I wonder if he knew how appropriate his words were, if he meant them or if they just fitted accidentally. I like to think that he meant every word.

Pupils of Special Schools are transported by the Local Authority to their school, as they are unlikely to be on their doorstep like a mainstream school would be. Joshua travels around 30 minutes to his special school and he is  fortunate enough to be the only pupil from our area and so he travels solo in a taxi, rather than a mini bus, which would involve several pick ups and so, an earlier start potentially. Now that he is in 6th form, we have to make a contribution towards transport costs of £540 for the year, which began last year, which is a significant contribution  and I am not really sure why it arises in 6th form only, now that education until 19 is compulsory, whereas it used to be voluntary.

So this is a service that he is entitled to and that we pay a substantial amount of money for, so you would hope that it was organised professionally. As of this Monday, I had heard nothing about who would be transporting our son to school. I chased it with an email, to ask what the arrangements for this academic year might be? I heard back, on the same day at least, to say that there was no change from last year and that the contract was due to begin today.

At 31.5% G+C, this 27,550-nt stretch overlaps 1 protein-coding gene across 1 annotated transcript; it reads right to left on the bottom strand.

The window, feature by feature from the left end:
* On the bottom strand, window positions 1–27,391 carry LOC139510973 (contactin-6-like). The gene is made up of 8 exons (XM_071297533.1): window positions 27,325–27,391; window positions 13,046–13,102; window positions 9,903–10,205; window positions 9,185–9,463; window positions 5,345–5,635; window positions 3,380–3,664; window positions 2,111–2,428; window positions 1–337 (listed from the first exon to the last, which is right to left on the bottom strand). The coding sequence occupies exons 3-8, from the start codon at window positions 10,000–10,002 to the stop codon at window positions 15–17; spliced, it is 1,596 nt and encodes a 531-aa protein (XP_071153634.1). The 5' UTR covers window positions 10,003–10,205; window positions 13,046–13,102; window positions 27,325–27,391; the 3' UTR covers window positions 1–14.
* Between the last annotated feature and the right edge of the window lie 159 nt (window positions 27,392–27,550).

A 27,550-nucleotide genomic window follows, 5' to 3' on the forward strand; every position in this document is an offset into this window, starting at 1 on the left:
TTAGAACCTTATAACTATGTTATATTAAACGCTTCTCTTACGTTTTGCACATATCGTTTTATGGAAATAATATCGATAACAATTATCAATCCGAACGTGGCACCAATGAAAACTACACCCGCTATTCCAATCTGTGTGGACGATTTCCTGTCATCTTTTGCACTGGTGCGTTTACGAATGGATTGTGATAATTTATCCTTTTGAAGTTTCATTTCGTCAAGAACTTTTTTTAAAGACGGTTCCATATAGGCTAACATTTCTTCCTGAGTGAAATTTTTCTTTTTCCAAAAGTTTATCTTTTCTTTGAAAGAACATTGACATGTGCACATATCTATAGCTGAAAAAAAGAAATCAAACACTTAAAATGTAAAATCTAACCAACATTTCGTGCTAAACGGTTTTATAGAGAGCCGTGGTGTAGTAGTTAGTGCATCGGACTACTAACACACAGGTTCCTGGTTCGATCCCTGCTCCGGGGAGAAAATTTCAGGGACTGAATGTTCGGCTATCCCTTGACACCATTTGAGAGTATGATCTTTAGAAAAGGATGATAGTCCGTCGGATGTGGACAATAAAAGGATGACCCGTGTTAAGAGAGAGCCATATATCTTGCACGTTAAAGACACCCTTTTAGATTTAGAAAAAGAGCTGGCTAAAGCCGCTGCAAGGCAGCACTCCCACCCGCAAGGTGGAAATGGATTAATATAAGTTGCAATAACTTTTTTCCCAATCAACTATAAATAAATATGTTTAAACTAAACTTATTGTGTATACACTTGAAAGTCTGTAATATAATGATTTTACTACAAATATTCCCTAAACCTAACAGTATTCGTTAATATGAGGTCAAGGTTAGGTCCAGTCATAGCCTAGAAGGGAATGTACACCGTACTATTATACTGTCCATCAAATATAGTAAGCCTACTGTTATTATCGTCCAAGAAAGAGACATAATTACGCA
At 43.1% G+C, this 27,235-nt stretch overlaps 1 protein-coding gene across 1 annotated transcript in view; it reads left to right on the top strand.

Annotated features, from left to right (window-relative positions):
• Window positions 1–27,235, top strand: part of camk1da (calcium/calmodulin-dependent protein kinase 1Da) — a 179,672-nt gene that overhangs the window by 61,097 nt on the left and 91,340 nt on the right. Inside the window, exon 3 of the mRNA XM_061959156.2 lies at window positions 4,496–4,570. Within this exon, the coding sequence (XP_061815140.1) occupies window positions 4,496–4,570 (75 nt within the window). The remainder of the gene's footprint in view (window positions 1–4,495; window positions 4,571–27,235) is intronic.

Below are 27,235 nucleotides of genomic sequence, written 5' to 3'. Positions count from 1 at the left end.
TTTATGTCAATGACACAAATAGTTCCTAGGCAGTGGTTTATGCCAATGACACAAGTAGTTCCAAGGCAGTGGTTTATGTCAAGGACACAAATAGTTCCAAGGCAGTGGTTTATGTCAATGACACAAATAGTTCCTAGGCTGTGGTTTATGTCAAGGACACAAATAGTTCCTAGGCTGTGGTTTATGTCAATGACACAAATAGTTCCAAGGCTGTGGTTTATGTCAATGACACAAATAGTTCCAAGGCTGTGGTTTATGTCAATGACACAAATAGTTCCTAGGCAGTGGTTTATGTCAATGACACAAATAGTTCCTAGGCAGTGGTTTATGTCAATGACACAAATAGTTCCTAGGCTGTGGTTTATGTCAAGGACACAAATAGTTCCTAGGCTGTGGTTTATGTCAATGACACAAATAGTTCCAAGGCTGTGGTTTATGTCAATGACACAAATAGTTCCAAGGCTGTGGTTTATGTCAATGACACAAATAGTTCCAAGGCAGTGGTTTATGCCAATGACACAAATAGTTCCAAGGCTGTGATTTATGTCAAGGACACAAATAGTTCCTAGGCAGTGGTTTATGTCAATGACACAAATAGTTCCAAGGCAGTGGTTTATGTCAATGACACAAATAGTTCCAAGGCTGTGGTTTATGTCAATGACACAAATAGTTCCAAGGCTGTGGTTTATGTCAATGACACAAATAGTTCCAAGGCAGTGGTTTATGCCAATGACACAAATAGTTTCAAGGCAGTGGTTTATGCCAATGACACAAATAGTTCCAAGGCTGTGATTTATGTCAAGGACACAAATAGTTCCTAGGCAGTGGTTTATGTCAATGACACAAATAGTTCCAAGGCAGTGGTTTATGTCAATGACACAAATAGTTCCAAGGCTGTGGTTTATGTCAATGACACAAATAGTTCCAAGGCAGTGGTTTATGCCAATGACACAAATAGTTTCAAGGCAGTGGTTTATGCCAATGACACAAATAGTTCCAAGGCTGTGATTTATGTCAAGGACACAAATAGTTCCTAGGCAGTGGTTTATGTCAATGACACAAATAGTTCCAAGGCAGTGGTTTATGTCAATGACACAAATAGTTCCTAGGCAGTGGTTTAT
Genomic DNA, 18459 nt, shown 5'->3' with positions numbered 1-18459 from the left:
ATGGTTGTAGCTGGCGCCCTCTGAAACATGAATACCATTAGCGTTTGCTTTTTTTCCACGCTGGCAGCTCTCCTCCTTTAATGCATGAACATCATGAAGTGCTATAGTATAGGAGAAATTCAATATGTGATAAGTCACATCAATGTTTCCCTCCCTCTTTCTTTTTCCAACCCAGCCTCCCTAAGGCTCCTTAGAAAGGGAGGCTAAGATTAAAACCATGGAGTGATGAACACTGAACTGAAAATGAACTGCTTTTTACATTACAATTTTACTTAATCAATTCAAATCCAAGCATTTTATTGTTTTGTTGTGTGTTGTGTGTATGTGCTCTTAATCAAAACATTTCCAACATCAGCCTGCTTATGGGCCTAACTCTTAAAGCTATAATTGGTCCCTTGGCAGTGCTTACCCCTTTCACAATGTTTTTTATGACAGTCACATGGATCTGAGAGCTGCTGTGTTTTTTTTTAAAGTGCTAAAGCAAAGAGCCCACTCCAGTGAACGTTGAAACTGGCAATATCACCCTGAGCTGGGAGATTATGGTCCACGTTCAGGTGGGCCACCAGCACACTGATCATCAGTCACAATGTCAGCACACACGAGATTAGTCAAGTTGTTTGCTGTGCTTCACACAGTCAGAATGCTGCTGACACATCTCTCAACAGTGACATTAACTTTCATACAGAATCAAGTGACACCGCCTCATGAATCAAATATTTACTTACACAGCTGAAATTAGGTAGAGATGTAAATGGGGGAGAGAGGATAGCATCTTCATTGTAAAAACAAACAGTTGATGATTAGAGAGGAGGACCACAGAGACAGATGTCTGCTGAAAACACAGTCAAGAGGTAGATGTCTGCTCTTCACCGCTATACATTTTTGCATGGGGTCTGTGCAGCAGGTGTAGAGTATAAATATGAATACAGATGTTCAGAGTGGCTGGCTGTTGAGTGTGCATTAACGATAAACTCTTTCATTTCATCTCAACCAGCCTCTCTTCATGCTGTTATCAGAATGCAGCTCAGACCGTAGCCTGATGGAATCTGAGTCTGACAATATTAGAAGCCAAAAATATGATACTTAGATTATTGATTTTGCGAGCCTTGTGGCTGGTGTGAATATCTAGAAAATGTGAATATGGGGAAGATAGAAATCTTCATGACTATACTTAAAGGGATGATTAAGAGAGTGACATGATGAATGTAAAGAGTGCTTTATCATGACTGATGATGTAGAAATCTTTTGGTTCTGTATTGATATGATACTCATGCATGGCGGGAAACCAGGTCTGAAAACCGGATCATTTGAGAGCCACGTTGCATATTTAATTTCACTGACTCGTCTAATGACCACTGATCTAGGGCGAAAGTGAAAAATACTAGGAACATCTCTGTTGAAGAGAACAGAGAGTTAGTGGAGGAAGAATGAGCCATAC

So I texted last year’s driver and escort to check that they had had a good summer and to confirm that I would see them this morning. The escort replied immediately to say that while she was being maintained, we had in fact got a new female driver starting. I was reassured that, despite the last minute information to absorb, at least Joshua had some consistency in his passenger assistant. Yesterday, the day before the service is due to start, she texted again to warn me that the driver had changed already and that it would now be a new man. Now Joshus is not someone who is upset by change, but plenty of his peers are, and this last minute update could be enough to set them off badly for their return to school and I do not think that the Local Authority properly ever take this into account, as they are so blase about changes.